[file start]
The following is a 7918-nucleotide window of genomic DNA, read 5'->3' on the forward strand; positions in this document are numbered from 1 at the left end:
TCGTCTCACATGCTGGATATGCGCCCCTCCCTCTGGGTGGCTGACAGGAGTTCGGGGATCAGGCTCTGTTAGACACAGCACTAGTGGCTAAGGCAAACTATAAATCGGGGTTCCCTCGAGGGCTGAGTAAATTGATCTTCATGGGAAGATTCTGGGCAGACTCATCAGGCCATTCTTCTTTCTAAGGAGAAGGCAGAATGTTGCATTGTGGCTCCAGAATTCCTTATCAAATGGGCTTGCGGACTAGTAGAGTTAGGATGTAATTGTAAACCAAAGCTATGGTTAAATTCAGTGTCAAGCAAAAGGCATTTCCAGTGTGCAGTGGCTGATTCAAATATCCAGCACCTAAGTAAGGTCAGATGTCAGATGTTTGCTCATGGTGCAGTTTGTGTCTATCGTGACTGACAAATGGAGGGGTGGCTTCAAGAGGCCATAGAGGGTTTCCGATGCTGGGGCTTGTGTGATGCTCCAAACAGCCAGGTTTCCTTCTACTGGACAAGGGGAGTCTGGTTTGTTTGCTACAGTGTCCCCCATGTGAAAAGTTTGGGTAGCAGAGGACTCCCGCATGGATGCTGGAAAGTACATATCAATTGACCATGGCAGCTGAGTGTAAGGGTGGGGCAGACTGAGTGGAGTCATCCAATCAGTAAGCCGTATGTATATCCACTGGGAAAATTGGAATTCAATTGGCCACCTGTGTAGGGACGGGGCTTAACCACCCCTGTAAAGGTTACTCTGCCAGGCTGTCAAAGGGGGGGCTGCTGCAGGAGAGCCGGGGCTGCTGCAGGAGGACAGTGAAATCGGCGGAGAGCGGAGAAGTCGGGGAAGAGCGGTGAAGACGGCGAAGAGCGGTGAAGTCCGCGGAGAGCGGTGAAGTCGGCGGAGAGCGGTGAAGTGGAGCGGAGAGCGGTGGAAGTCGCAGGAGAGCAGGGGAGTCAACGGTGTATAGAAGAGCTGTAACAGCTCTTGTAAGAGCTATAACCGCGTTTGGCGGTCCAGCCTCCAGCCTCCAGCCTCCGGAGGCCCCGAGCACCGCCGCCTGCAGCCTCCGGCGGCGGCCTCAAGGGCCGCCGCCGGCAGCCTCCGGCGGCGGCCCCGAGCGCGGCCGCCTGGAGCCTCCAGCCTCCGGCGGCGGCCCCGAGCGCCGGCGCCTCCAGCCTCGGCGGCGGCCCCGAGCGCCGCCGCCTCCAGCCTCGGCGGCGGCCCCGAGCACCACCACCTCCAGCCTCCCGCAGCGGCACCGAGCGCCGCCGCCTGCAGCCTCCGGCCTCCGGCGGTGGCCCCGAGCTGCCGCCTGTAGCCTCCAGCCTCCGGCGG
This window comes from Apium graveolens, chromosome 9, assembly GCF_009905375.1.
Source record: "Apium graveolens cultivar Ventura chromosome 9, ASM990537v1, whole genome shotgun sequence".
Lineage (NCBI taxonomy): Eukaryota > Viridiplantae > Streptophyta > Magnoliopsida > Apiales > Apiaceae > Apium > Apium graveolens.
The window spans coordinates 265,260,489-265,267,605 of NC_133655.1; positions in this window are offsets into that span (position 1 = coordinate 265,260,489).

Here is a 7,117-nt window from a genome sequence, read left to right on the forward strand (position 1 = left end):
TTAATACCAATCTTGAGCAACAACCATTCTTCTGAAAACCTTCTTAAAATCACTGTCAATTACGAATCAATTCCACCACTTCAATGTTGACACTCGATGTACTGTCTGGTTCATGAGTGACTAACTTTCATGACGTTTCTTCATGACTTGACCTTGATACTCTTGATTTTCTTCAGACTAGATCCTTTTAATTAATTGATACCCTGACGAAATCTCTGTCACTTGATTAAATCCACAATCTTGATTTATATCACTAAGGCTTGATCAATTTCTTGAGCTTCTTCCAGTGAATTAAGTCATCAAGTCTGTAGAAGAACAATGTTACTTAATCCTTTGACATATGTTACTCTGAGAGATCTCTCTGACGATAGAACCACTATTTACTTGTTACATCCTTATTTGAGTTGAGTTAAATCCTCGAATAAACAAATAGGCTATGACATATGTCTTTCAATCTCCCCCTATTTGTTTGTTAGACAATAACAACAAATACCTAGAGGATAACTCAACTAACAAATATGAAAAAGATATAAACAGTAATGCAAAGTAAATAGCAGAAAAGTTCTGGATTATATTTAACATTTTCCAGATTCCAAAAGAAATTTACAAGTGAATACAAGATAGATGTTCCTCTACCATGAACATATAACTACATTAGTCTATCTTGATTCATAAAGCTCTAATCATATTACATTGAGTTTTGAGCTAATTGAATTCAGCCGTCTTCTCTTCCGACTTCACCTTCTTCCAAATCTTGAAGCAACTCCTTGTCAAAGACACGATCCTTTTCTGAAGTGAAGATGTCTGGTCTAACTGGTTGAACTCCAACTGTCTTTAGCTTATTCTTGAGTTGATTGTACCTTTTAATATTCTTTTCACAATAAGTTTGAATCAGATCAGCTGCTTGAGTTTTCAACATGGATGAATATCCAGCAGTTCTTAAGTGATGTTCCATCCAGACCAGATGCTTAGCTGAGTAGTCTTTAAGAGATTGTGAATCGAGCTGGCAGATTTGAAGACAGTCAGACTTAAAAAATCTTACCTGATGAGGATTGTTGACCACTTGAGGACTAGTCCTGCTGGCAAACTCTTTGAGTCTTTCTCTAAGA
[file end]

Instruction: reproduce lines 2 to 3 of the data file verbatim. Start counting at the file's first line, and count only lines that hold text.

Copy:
TCGTCTCACATGCTGGATATGCGCCCCTCCCTCTGGGTGGCTGACAGGAGTTCGGGGATCAGGCTCTGTTAGACACAGCACTAGTGGCTAAGGCAAACTATAAATCGGGGTTCCCTCGAGGGCTGAGTAAATTGATCTTCATGGGAAGATTCTGGGCAGACTCATCAGGCCATTCTTCTTTCTAAGGAGAAGGCAGAATGTTGCATTGTGGCTCCAGAATTCCTTATCAAATGGGCTTGCGGACTAGTAGAGTTAGGATGTAATTGTAAACCAAAGCTATGGTTAAATTCAGTGTCAAGCAAAAGGCATTTCCAGTGTGCAGTGGCTGATTCAAATATCCAGCACCTAAGTAAGGTCAGATGTCAGATGTTTGCTCATGGTGCAGTTTGTGTCTATCGTGACTGACAAATGGAGGGGTGGCTTCAAGAGGCCATAGAGGGTTTCCGATGCTGGGGCTTGTGTGATGCTCCAAACAGCCAGGTTTCCTTCTACTGGACAAGGGGAGTCTGGTTTGTTTGCTACAGTGTCCCCCATGTGAAAAGTTTGGGTAGCAGAGGACTCCCGCATGGATGCTGGAAAGTACATATCAATTGACCATGGCAGCTGAGTGTAAGGGTGGGGCAGACTGAGTGGAGTCATCCAATCAGTAAGCCGTATGTATATCCACTGGGAAAATTGGAATTCAATTGGCCACCTGTGTAGGGACGGGGCTTAACCACCCCTGTAAAGGTTACTCTGCCAGGCTGTCAAAGGGGGGGCTGCTGCAGGAGAGCCGGGGCTGCTGCAGGAGGACAGTGAAATCGGCGGAGAGCGGAGAAGTCGGGGAAGAGCGGTGAAGACGGCGAAGAGCGGTGAAGTCCGCGGAGAGCGGTGAAGTCGGCGGAGAGCGGTGAAGTGGAGCGGAGAGCGGTGGAAGTCGCAGGAGAGCAGGGGAGTCAACGGTGTATAGAAGAGCTGTAACAGCTCTTGTAAGAGCTATAACCGCGTTTGGCGGTCCAGCCTCCAGCCTCCAGCCTCCGGAGGCCCCGAGCACCGCCGCCTGCAGCCTCCGGCGGCGGCCTCAAGGGCCGCCGCCGGCAGCCTCCGGCGGCGGCCCCGAGCGCGGCCGCCTGGAGCCTCCAGCCTCCGGCGGCGGCCCCGAGCGCCGGCGCCTCCAGCCTCGGCGGCGGCCCCGAGCGCCGCCGCCTCCAGCCTCGGCGGCGGCCCCGAGCACCACCACCTCCAGCCTCCCGCAGCGGCACCGAGCGCCGCCGCCTGCAGCCTCCGGCCTCCGGCGGTGGCCCCGAGCTGCCGCCTGTAGCCTCCAGCCTCCGGCGG
This window comes from Apium graveolens, chromosome 9, assembly GCF_009905375.1.